“The TDP has moved from right to centre in the past few years. We are as much about growth as we are about welfare,” says Nara Lokesh, Naidu’s son and Minister for Information Technology, Panchayati Raj and Rural Development. “We are a state that is running on steroids. In 2014, our per capita income was 9 per higher than the national average. Today it is 28 per cent higher and it has close to doubled. Still, we have the lowest per capita income in the south, but at current rates of growth—we were the fastest growing state in the last three years—we are well on track to overtake Tamil Nadu and Telangana in the next few years. In eight years from now, we will have doubled our economy.” Lokesh, 36, is a good evangelist for his father’s vision. He takes pride in every milestone: in a Chinese company that has promised to create 19,000 jobs in Chittoor; in how Andhra Pradesh has cornered the largest chunk of MGNREGA drawals in India, accounting for 15 per cent of funds released under the scheme; in a home-grown start-up that makes shaving brushes from banana fibre. He is a man unafraid to talk incremental progress when the so-called youth leaders a decade older are screaming revolution. A Stanford School of Business and Carnegie Mellon graduate, Lokesh is calm, self-possessed and endearingly objective. With his faltering Telugu, he knows he cannot make speeches that send the crowd home soaring. “How did I do today?” he asks, at the end of a day of campaigning in Mangalagiri, where he is standing for his first- ever election. It is Holi, but the colour that is most conspicuous here is the unflattering shade of yellow that Lokesh and his partymen sport. The YSRCP has fielded the sitting MLA from the constituency, Alla Ramakrishna Reddy, against him. Gladhanding his way through Muslim neighbourhoods, Lokesh talked pensions, development and free power for farmers, but failed at rhetoric. “If the fan (the YSRCP’s election symbol) has to work, Chandranna has to give it power,” he said, and further stretched the metaphor by claiming that the switch to the fan was in Delhi and the regulator with Telangana Chief Minister K Chandrasekhara Rao. When he addressed students of engineering later in the day in English, however, one could see the first signs of the constituency warming up to his candidature. “How many of you use a Xiaomi phone? Chances are it was manufactured right here in AP,” he told them, adding: “Did you know that 10 per cent of all LCD TVs sold in India now come from Chittoor?” He stoked their ambition, showcasing his plans for decentralised development across the state—IT and pharma clusters in Visakhapatnam, a petrochemical corridor in East Godavari, the Bhogapuram airport in Vizianagaram, a $3.5 billion FDI investment in a paper mill in Prakasam.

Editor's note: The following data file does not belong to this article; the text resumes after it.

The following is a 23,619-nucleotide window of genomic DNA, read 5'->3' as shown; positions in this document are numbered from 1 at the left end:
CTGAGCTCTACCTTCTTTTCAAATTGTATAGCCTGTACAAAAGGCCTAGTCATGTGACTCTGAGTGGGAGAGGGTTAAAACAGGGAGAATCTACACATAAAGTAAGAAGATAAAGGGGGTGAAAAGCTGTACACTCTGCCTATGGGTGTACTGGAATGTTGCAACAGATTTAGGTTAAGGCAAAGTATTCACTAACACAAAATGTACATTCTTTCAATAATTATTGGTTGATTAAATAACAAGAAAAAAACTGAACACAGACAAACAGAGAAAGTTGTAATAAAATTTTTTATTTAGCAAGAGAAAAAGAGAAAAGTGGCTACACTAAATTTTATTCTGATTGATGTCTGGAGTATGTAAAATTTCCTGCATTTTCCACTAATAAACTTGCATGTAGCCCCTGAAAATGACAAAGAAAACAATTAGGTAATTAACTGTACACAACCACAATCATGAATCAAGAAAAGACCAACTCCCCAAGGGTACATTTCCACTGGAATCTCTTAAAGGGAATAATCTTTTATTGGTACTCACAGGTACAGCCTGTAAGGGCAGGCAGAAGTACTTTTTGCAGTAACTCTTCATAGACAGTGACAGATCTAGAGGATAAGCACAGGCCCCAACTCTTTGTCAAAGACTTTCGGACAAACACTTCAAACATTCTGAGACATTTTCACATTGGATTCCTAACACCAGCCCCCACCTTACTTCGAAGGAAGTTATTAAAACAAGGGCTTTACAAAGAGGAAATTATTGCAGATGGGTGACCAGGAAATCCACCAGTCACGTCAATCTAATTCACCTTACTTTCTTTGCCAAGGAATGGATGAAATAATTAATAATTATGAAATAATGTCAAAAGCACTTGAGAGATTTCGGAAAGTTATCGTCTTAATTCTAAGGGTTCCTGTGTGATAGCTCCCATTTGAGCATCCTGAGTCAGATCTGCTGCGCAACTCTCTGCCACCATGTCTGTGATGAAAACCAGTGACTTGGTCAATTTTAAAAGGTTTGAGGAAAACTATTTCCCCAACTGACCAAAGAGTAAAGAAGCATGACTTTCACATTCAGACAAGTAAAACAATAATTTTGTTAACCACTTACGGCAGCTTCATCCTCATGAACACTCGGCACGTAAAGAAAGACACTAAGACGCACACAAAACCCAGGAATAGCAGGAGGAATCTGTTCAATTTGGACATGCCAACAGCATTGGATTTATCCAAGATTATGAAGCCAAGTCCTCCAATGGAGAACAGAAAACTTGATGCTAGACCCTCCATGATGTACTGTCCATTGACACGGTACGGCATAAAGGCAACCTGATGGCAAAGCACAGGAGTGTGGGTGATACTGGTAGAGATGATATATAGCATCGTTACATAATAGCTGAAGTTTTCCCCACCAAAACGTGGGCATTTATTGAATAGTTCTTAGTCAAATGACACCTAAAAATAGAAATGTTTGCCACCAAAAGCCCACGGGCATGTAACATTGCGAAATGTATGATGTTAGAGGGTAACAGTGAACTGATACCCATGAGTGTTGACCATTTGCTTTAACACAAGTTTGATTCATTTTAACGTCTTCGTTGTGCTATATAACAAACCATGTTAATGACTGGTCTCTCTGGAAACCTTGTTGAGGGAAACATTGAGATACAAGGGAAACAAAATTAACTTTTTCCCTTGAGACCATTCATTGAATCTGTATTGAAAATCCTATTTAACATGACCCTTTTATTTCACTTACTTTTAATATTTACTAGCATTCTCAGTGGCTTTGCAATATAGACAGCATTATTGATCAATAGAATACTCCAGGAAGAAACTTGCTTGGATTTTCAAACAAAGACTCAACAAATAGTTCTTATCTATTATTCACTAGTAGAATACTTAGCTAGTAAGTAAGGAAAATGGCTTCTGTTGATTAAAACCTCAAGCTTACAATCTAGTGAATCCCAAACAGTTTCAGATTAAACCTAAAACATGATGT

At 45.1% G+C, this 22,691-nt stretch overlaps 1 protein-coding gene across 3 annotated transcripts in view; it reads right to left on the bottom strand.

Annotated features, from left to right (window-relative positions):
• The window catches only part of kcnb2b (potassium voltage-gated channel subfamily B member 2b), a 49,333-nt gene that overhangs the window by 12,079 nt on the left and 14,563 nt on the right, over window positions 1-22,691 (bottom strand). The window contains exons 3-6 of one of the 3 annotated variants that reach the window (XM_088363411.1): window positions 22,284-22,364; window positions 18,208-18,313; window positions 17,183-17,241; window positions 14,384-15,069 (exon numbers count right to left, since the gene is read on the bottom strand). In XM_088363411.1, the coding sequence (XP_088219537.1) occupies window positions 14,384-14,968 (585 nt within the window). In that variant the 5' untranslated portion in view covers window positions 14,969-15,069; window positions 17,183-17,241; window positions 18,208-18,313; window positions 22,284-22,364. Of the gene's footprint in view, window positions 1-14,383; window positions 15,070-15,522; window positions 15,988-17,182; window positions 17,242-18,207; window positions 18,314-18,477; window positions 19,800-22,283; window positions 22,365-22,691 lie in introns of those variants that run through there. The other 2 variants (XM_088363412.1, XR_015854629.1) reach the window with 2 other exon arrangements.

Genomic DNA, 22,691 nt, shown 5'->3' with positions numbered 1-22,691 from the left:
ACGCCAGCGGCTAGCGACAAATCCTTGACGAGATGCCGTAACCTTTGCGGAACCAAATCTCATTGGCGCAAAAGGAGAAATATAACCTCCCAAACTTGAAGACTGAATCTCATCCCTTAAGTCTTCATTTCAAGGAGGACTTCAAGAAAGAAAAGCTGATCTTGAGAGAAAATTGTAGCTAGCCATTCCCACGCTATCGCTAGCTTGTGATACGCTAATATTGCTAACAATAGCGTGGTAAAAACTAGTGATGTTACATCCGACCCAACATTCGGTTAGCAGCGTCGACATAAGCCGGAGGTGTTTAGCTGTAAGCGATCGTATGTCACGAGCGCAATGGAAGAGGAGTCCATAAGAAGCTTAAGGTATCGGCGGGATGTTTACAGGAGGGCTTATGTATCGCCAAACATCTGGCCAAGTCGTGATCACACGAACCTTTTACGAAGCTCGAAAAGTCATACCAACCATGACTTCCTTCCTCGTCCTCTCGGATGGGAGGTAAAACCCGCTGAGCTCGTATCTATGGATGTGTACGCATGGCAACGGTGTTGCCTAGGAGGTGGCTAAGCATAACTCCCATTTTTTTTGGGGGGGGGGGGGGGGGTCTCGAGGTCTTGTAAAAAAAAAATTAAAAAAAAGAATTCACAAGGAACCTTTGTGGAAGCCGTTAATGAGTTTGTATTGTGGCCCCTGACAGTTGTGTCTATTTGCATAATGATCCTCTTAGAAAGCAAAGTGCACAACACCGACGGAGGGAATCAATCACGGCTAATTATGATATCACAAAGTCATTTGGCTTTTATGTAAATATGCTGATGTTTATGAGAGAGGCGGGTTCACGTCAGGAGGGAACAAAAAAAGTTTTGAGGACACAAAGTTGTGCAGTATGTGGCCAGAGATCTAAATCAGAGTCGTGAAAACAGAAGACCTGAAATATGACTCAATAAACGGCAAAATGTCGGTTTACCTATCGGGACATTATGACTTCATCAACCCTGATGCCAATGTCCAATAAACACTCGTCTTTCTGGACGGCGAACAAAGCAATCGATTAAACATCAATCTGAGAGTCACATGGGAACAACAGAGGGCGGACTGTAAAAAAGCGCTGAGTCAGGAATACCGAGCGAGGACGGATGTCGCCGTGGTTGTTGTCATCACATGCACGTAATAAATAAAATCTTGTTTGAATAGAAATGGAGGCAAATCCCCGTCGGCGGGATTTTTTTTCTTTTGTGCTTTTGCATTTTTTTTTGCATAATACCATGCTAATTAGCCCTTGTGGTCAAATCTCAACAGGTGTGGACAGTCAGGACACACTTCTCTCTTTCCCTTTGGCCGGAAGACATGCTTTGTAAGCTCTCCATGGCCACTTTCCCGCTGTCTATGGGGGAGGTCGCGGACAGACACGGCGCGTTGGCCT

“I hate big rallies where you herd 20,000 people like cattle without shade or food,” Lokesh says, on the drive back to the chief minister’s residence in Amaravati. He is friendly and unguarded, conceding his limitations in Telugu, slipping into Hindi and calling Jagan Mohan Reddy “a bad product with good marketing”. He is aware of the comparisons to KCR’s son, the suave KT Rama Rao, and claims he is unperturbed by trolls who turn every blooper of his—and there are a lot of them—into a meme. While Opposition troll pages continue to have a field day, the government did arrest several social media satirists including Ravi Kiran Inturi and a Basavaraju from Chittoor in 2017 for morphing photos of the chief minister and his son. The TDP government, which has acquired the reputation of being a surveillance state, stands accused of misusing the private data of citizens for political profiling ahead of the elections. “The TDP as a party only has access to Census data besides voluntary supplied phone numbers and information corresponding to our 70 lakh members. It does not have access to Aadhaar data or the Government’s household survey,” Lokesh insists, dubbing the allegations a failed Opposition ploy. “This is a non-issue in the elections. The common man in India could not care less about data privacy.” While the TDP has been building a positive narrative from a granular level, the Opposition, says Lokesh, has been trying to scuttle development and downplay the achievements of the government in a desperate attempt to stay relevant. They have also effectively raised the spectre of unchecked ambition within Naidu’s coterie of family and friends who have wrangled seats for their sons and daughters.